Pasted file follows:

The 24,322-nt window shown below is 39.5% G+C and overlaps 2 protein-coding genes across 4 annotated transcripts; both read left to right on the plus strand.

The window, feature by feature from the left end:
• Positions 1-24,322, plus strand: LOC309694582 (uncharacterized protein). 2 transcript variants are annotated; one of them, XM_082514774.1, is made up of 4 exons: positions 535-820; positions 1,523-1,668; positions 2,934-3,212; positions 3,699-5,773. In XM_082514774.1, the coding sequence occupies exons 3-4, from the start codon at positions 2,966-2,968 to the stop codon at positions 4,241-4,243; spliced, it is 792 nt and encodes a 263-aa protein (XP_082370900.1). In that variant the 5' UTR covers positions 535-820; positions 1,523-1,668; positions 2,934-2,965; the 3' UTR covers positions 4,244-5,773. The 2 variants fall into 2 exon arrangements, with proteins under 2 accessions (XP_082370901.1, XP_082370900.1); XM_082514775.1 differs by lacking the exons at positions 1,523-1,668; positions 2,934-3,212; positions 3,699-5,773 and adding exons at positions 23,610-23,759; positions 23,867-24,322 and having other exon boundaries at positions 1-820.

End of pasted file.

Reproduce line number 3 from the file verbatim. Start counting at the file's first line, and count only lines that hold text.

• Positions 1-24,322, plus strand: LOC309694582 (uncharacterized protein). 2 transcript variants are annotated; one of them, XM_082514774.1, is made up of 4 exons: positions 535-820; positions 1,523-1,668; positions 2,934-3,212; positions 3,699-5,773. In XM_082514774.1, the coding sequence occupies exons 3-4, from the start codon at positions 2,966-2,968 to the stop codon at positions 4,241-4,243; spliced, it is 792 nt and encodes a 263-aa protein (XP_082370900.1). In that variant the 5' UTR covers positions 535-820; positions 1,523-1,668; positions 2,934-2,965; the 3' UTR covers positions 4,244-5,773. The 2 variants fall into 2 exon arrangements, with proteins under 2 accessions (XP_082370901.1, XP_082370900.1); XM_082514775.1 differs by lacking the exons at positions 1,523-1,668; positions 2,934-3,212; positions 3,699-5,773 and adding exons at positions 23,610-23,759; positions 23,867-24,322 and having other exon boundaries at positions 1-820.